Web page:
People liked a bit of optimism-cum-foolhardiness too, in the form of three reasons why Australia would more than likely collapse at the Waca.

Moaning about England

Always a staple. You may or may not remember when we pointed out that the more batsmen England picked, the fewer they seemed to have. No real idea why that was popular.

Asking whether Joe Root was responsible for Adil Rashid being dumped from England’s Test squad also seemed to strike a chord (F major, perhaps).

This, that and the other

The amateur look of Cricinfo’s new home page made the 2017 top ten, as did cricket computer game graphics through the ages (a relief, because it took bloody ages).

Unusually and disappointingly, asking ‘Who is Ben Coad?‘ was pretty much the only time a county cricket page troubled the scorers. However, this is probably more a symptom of how much time we had to invest in domestic cricket following the birth of our daughter in May.

A final three which held their own were Matt Renshaw retiring with the wild shits, the four stages of Steve Smith’s recurring metamorphosis into a batsman and Virat Kohli dealing in daddies and doubles.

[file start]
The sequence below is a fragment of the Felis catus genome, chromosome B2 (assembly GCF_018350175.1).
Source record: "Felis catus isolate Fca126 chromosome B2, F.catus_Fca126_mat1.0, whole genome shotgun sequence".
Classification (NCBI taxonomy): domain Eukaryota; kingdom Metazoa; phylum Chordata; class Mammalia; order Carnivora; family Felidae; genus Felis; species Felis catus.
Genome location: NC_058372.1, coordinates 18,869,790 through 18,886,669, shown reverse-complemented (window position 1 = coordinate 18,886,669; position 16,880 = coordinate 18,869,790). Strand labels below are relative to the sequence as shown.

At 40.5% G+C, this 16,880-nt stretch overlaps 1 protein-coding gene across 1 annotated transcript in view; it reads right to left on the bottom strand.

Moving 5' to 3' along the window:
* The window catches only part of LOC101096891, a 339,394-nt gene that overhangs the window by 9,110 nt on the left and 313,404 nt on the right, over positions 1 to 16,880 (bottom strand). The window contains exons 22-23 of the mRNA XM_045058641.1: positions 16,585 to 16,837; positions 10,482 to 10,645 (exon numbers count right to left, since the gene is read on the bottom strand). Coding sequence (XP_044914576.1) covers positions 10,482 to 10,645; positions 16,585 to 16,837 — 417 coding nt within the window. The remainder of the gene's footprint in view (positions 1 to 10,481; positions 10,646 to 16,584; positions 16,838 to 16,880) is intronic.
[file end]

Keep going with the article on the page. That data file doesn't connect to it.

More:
What will 2018 bring?

No idea. We can probably learn from the above, but we also have an uncommonly low boredom threshold and can’t really write on demand. We will therefore continue to cover whatever trivial details happen to be sauntering through our mind at the exact moments we find ourself in front of a keyboard.

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James Anderson: Lord Megachief of Gold 2017

Our annual Lord Megachief of Gold award is the highest honour in cricket. The title is recognition of performance over the previous calendar year. Here are all the winners.

From a personal perspective, one of the great tragedies of modern Test cricket is that we don’t draw the curtains, switch off our phone and scrutinise each and every delivery bowled by James Anderson. He has been so brilliant for so long that what he does has become no more remarkable to us than the fact that human life exists.

Even the most extraordinary things can eventually become wallpaper.

Rivals

You’re probably thinking ‘what about Steve Smith?’ because it’s all anyone’s been banging on about for the last few weeks. Honestly, why don’t you all just agree to live in a gargantuan harem and marry him?

Let’s put Steve Smith in context.

With 1,305 Test runs at 76.76 and six hundreds, he’d probably make the podium. However, the batsmen named Lord Megachief of Gold typically do better than that.